If you love hiking and being in nature, make sure you do some camping in Hong Kong! Best of all, it’s completely free!
If you are like us, hiking and camping isn’t the first thing that springs to mind when you think of Hong Kong. We had always pictured Hong Kong to be like Singapore – A big city peppered with the occasional carefully manicured park.
When a friend of ours told us that about 75% of Hong Kong is actually undeveloped forest, we didn’t believe him. When he told us you could even do some free camping in Hong Kong, we were in shock.
In an instant our idea of Hong Kong completely changed, and we couldn’t wait to get there.
The famous Hong Kong skyline has been photographed innumerable times over the decades, and indeed it is quite beautiful (well, that is if you find really tall concrete and steel buildings covered in neon lights advertising corporations beautiful).
What was even more appealing for us was the stunning natural scenery Hong Kong holds. We’re talking turquoise oceans lapping at white sand beaches in remote coves.
Headlands covered in dense forest winding their way along the coastline. Mountain peaks offering superlative views over uninhabited islands. We’ve travelled a hell of a lot, and it takes a lot to impress us – but the nature of Hong Kong truly wowed us!
During our time in the country we did some free camping in Hong Kong on some of the most beautiful beaches we have seen in a long time, and did lots of gorgeous hikes. Getting out of the city really made us fall in love with Hong Kong.
Camping In Hong Kong – The MacLehose Trail
About 45 minutes from the city is a large seaside village called Sai Kung. Besides being a pleasant respite from the crowds of downtown, Sai Kung is also the gateway to the Hong Kong Global Geopark of China.
The MacLehose Trail is a 100km hiking route that winds its way from Pak Tam Chung, Sai Kung to Tuen Mun through perhaps the most magnificent scenery in all of Hong Kong.
It is broken up into ten sections, with the third being the most difficult. We wanted to spend a couple of nights beach camping in the Geopark, and decided to hike sections one and two.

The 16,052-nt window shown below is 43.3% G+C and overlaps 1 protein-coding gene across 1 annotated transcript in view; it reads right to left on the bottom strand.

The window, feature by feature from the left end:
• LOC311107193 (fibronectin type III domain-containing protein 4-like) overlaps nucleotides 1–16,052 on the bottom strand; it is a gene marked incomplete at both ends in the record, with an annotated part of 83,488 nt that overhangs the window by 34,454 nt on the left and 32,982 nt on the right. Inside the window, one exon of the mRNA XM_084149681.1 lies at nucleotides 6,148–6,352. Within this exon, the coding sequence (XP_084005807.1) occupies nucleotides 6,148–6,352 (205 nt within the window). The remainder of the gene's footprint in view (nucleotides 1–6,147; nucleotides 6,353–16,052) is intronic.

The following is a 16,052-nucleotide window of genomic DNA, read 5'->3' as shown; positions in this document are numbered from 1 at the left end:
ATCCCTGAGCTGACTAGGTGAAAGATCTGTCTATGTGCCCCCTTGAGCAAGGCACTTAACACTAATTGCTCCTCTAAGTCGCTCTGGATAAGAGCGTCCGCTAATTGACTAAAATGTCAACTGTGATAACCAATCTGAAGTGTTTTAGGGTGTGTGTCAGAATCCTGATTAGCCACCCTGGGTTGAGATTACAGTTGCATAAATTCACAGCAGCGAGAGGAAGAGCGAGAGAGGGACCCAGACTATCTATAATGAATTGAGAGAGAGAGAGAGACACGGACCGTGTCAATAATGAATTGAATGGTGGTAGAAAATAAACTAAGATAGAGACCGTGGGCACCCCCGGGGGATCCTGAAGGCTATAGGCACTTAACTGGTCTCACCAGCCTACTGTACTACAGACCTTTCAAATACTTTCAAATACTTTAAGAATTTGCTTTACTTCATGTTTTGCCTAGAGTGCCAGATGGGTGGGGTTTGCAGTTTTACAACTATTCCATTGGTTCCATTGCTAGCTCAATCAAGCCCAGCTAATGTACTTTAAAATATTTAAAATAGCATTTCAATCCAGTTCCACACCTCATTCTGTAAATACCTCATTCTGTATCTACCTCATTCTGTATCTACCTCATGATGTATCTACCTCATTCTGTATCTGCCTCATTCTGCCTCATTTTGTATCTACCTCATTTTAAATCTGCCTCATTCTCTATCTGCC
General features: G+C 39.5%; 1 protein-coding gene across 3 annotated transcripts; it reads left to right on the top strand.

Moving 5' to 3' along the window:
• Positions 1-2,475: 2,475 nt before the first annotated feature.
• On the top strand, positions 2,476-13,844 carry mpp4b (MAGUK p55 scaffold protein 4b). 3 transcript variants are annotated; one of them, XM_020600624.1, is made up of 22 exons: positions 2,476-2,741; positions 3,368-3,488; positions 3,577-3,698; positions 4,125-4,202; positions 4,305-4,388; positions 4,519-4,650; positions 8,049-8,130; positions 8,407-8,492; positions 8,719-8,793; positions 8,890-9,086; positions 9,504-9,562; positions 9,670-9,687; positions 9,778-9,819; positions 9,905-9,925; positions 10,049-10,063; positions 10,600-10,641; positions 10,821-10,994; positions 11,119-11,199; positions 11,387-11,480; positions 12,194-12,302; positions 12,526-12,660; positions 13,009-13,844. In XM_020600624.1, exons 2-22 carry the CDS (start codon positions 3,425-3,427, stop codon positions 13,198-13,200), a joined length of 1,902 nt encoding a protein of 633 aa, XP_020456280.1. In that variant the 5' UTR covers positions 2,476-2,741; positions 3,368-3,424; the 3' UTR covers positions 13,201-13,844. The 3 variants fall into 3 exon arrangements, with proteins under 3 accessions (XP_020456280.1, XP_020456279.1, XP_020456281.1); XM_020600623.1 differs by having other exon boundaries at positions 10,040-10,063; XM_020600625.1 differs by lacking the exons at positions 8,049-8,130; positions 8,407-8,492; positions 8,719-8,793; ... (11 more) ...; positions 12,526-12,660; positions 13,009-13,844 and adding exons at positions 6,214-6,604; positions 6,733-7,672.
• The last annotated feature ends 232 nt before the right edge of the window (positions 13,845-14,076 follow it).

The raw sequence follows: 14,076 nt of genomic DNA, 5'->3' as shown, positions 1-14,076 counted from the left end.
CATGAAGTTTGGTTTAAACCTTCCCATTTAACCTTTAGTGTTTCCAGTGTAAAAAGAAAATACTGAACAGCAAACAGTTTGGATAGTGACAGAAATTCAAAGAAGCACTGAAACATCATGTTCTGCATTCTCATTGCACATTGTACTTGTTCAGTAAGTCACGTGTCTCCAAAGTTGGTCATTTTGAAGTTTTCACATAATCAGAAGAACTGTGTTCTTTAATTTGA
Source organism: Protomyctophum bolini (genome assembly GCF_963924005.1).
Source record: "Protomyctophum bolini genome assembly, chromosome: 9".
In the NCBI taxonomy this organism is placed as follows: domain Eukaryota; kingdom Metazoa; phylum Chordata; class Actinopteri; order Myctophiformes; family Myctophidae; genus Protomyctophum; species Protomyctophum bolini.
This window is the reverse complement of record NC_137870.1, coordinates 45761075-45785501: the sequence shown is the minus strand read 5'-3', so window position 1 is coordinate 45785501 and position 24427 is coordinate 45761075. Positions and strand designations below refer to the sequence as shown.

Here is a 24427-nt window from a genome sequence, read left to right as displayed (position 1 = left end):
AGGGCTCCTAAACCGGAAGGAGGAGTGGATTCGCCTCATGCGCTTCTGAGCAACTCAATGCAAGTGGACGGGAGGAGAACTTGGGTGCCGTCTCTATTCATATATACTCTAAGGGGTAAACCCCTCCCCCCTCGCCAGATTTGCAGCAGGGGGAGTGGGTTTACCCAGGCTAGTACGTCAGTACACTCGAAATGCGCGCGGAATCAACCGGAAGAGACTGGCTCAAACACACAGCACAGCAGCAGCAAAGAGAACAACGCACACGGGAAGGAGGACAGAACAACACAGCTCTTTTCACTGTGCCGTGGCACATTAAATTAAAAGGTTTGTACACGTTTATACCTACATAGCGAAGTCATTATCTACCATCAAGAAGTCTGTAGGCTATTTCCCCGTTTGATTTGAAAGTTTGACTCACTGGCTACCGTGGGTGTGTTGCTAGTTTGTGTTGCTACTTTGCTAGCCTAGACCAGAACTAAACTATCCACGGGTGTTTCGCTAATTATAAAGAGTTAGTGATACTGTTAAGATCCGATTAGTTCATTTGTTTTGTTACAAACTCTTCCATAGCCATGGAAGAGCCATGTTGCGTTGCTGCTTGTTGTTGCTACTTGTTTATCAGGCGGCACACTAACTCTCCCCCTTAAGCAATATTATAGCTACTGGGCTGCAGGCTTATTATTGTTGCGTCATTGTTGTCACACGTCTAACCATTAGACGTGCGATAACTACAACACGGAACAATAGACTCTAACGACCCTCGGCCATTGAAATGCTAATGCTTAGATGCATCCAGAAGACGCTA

Day 1 – Ham Tin Beach
We caught the bus from Sai Kung to the start (well actually the end) of section 2 at Pak Tam Au. We trekked about 6km to get to Ham Tin Beach. The path was paved the entire way and was an easy walk, even with the immense heat.
We arrived at Ham Tin after only a couple of hours with intentions of walking to Sai Wan to spend the night. But the beach was so clean and the water so inviting, we decided to stay put.
We pitched our tent about 50m from the water’s edge underneath a tree in the designated camping area. We couldn’t believe that the free camping in Hong Kong turned out to be real!
To make it even better, we had the whole area to ourselves. Only two other groups of campers appeared – two ex-Hong Kong police officers from the UK and a young couple living in the city who camped at the next beach along – so we pretty much had full run of the place.
What we hadn’t expected was for there to be a number of cafes and a bar to purchase food and drink. The Hoi Fung restaurant was right on the edge of the beach, and had cold beer, water and great food on offer. They even have tents, sleeping bags and mats to rent in case you don’t have your own.
- Two Person Tent – 150HKD
- Four Person Tent – 250HKD
- Six Person Tent – 350HKD
About 300m or so from the beach there was a small village with some other (cheaper) options for food and drink, which was just as delicious.
Some other beaches, such as Tai Wan and Tung Wan are really close to Ham Tin as well, so if there are crowds there try those places. Keep in mind that these beaches can have powerful currents, so stay close to shore unless you are a strong swimmer.